However, the nature of court proceedings around custody are among the most emotive of all issues. At least one of the parents often ends up feeling aggrieved, or that they’ve had a “rough deal”. A quick search on the Internet for people’s experiences with CAFCASS reports will reveal many stories from men and many from women feeling they’ve come out of the process hard done by as a result of the report.

It is not unusual for people unhappy with the outcome of a CAFCASS report to suspect that their child(ren) have been turned against them by their former partner – sometimes known as parental alienation. Although sometimes this might happen, it is easy to forget how much children are affected and upset at their parents breaking up and, more importantly, be seen to be constantly fighting over the children. They often feel caught up in the crossfire.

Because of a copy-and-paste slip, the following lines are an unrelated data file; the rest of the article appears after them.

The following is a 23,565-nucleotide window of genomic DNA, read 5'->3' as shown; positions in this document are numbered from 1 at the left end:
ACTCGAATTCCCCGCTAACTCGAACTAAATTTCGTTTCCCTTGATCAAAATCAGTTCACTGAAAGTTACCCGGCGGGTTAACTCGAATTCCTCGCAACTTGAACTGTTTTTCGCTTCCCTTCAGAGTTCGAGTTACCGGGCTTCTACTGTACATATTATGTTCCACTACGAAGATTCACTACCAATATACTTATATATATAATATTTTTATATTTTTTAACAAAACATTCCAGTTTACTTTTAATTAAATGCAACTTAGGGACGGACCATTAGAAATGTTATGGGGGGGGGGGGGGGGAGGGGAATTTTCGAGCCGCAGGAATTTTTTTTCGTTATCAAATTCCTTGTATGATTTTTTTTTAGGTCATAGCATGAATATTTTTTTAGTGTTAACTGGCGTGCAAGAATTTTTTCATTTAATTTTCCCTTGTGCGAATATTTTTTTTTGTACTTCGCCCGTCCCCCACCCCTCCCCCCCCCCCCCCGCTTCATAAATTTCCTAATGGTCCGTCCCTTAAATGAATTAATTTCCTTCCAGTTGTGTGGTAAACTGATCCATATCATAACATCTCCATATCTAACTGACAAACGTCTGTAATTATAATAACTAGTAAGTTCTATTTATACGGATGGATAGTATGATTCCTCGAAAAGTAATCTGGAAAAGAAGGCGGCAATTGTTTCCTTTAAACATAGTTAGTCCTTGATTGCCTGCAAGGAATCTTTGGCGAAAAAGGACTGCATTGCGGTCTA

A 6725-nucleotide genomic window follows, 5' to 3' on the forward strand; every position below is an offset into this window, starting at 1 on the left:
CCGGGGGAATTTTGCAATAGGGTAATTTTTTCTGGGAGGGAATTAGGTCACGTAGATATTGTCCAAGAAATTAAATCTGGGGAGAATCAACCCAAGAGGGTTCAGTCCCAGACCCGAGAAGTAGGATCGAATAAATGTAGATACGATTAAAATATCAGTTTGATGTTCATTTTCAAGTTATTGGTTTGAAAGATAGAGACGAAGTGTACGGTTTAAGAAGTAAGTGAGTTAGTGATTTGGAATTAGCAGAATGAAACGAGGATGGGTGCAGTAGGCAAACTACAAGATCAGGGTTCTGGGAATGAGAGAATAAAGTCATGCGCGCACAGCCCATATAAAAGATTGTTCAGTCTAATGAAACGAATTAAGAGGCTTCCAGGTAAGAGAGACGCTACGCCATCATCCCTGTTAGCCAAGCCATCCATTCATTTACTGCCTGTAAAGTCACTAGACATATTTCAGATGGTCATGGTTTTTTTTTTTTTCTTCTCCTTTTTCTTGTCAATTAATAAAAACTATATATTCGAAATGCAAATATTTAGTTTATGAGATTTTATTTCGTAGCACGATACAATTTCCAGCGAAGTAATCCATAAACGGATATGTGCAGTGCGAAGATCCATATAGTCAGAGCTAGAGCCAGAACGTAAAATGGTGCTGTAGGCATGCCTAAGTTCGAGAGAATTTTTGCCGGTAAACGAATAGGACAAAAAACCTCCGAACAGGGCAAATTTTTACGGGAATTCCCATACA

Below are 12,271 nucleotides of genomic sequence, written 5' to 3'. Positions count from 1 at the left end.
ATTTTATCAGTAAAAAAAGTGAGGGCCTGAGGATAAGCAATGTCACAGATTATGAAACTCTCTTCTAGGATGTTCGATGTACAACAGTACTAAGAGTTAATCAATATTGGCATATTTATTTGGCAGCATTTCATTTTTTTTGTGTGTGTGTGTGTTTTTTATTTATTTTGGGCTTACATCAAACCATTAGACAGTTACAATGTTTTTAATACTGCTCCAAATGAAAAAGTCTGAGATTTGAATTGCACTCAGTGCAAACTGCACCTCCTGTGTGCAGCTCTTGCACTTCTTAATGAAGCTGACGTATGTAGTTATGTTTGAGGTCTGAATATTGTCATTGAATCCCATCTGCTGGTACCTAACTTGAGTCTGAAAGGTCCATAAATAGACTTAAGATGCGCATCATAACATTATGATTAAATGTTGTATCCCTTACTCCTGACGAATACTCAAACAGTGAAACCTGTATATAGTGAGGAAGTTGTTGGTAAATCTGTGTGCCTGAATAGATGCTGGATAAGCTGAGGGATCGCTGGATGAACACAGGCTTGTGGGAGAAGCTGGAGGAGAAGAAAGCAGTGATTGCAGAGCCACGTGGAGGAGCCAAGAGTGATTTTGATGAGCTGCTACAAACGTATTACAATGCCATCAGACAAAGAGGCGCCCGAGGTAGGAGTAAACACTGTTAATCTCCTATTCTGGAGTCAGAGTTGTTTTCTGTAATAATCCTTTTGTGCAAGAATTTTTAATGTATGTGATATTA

Does the court have to follow CAFCASS recommendations?

Not necessarily – although they do rely heavily on the recommendations in the report. After all, the court has instructed CAFCASS as ‘experts’ to complete the report.

Having said that, it is acknowledged that the reports aren’t perfect in every case. Although the parents do not get to see and “approve” the report in advance, they will be given a copy of it, often very close to the court hearing date. If you object to elements of the report, you (or your solicitor) will need to raise your concerns with the judge in court and try and persuade the judge to disregard the contentious elements of the report and possibly make a different decision. This can be very daunting to do, particularly when something as important as your contact arrangements with your children are involved.